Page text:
Our Earthly Pleasures
here's something foreign in Paul Smith's voice as he sings “Did we go too far, is that why your nose is bleeding?” during the second half of Our Earthly Pleasures, and it's not his Geordie accent. It's sympathy. On 2005's A Certain Trigger Smith and the rest of Maxïmo Park seemed defined by rigidity and acceleration. They made the hectoring rapidity of their best songs work for them, but there was always the danger that a great, one-note album does not a career or oeuvre make. They've dodged that trap; unexpectedly, while Smith stays mostly in his topical comfort zone (which, in addition to a fondness for moving away, literature, and urban geography can be summed up by quoting Robyn: “But you never were, and you never will be mine”) he's expanded his range dramatically, and the rest of the band follows suit.
On A Certain Trigger Smith was either playing the role or living the life of an over-educated under-socialized young guy who is out of touch enough with his emotions that over-intellectualizing everything, from his mistakes to his successes, is the only real defense. That was part of what made them interesting. To say he's softened would be overstatement, but the run of songs tucked in the back of Our Earthly Pleasures from “By the Monument” to the expansive, generous “Sandblasted and Set Free” marks the thirteen-and-a-half minutes that the band become fully human without sacrificing their ability to pelt headlong through a song with their characteristic sleek fierceness.
Certainly the sound here is beefier and more varied than before, as on the marvelously hurtling and slightly metallic first single “Our Velocity” and similarly heavy highlight “Karaoke Plays,” where Smith juxtaposes the titular activity with a random hit-and-run. He's getting better at showing and not telling; before any sort of resonance would have been examined to death but here it's left to the listener to draw any connections, albeit assisted by a towering chorus.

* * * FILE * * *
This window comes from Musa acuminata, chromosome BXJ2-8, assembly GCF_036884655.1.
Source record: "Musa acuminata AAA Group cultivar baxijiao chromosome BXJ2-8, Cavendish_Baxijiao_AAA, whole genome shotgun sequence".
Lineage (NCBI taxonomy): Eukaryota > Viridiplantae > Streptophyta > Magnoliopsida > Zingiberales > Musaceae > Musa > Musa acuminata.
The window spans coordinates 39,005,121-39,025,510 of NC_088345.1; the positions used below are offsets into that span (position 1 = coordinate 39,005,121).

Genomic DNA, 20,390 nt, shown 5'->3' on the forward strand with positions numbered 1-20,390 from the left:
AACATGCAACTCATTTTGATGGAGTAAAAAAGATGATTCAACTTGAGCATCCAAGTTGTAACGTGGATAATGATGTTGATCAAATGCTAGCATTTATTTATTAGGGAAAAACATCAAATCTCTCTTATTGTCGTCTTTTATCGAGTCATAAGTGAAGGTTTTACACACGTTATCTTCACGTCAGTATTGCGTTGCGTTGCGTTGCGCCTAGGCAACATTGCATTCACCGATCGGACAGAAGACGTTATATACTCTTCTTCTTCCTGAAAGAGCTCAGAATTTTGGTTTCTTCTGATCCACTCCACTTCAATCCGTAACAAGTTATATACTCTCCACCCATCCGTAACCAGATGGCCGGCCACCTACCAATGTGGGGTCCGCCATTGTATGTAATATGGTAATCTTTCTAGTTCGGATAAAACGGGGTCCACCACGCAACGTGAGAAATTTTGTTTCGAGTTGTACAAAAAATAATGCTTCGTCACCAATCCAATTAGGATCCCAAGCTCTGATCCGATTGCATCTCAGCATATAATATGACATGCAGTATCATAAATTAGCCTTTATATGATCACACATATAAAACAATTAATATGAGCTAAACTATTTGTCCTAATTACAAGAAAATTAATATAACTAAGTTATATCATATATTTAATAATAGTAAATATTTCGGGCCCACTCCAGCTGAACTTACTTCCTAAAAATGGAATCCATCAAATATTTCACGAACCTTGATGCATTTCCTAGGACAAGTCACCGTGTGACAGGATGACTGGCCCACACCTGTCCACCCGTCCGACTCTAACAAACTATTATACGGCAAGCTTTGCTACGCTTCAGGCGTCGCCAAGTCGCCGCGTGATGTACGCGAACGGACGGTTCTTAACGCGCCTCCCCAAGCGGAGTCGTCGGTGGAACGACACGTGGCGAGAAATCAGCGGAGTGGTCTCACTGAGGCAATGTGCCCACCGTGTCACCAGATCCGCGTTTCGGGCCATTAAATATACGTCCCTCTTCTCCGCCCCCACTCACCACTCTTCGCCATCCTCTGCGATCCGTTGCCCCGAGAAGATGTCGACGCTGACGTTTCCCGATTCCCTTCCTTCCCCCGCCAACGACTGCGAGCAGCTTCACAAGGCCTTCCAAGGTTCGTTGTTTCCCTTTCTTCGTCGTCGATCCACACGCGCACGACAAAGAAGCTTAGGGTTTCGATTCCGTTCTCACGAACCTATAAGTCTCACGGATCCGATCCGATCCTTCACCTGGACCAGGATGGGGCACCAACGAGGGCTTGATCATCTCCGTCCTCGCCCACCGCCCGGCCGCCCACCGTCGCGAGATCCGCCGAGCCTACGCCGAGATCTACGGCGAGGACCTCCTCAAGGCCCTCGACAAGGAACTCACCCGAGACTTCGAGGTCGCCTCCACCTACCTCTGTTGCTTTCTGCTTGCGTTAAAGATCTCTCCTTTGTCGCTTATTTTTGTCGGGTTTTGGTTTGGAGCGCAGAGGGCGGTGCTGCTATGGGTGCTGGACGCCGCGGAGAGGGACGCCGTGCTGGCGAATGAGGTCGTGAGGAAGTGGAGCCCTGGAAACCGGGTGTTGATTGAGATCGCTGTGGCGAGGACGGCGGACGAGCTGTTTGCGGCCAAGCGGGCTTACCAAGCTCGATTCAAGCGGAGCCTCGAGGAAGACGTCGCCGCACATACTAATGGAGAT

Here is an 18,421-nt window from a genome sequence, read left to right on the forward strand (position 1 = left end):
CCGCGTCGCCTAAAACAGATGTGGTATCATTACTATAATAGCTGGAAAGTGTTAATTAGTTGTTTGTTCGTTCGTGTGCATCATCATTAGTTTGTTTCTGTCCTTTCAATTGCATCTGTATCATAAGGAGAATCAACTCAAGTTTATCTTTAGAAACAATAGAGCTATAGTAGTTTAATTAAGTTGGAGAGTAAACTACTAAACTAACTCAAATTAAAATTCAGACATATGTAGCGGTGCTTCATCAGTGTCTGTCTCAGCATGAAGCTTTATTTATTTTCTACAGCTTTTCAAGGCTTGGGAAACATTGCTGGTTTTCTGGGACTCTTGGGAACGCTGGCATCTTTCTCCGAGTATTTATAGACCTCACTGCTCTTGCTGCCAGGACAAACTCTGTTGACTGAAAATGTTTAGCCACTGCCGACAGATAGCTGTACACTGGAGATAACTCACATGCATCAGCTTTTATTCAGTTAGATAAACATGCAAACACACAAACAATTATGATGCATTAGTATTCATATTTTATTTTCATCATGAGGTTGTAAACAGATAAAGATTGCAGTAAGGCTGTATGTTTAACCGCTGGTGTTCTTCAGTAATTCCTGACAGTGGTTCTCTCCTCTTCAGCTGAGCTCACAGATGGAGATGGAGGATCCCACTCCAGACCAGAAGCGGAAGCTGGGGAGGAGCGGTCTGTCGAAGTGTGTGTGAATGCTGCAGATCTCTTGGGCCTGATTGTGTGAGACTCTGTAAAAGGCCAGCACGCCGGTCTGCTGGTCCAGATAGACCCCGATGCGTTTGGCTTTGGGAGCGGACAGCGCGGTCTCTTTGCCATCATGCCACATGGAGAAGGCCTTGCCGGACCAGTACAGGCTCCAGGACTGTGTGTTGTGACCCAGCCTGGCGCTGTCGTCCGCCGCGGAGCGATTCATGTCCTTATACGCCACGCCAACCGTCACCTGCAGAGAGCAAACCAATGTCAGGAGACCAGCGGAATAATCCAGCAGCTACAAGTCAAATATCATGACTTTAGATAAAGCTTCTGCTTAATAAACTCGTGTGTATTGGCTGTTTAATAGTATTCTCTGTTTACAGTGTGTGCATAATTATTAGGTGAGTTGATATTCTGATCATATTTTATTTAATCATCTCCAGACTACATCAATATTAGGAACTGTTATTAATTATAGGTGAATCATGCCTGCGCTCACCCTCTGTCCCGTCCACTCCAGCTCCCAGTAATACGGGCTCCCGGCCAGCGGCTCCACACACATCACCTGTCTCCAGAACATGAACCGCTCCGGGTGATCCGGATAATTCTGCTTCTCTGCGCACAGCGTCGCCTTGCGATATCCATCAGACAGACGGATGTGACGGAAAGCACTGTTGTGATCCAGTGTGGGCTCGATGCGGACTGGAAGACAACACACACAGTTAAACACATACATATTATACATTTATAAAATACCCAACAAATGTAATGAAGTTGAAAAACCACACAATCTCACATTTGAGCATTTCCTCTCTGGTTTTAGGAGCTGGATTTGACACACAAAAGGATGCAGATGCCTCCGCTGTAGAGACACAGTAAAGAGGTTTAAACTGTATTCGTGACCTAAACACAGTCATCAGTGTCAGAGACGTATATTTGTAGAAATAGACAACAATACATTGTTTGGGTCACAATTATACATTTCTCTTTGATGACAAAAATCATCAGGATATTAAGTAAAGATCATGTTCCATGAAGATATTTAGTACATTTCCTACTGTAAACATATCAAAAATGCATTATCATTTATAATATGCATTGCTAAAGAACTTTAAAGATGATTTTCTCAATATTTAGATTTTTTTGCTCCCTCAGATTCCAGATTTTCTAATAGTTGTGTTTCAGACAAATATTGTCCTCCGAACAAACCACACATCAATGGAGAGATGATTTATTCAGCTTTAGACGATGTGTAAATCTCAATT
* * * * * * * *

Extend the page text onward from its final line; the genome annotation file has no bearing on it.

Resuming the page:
But they're not just harder; “Books From Boxes” may be their gentlest song yet, and “Russian Literature” seems as if it will be too until it imperceptibly shifts into one of their most forceful. Not that their customary mode is left behind; “The Unshockable” and “Girls Who Play Guitars” could easily have fit in among “Apply Some Pressure” and “Going Missing,” even as the richly pop “By the Monument” and several other tracks display a slight and successful shift to the accessible. Particularly striking is “A Fortnight's Time,” marrying impeccably interweaving organ beeps during the verse and piano during the chorus, as well as the closest thing Smith has yet to exhibit to giddiness: “And so, would you like to go on a date with me?” It's destined for a thousand teenage mixtapes, and it's hard to begrudge them it.
Maxïmo Park haven't just avoided the sophomore slump, they've made a follow-up that suggests that those who threw their lot in with the band instead of, say, the Futureheads made the right choice. Almost as exciting as the music on Our Earthly Pleasures is the potential; they're at the same place Idlewild were after 100 Broken Windows, although one hopes they do better with their opportunity than that band. Near the end of “Our Velocity” Smith sings “My words are just punches / I'm not sure what they mean,” but if the band is still pleasingly unhinged and unconscious of their power, they're still getting closer to mastering it.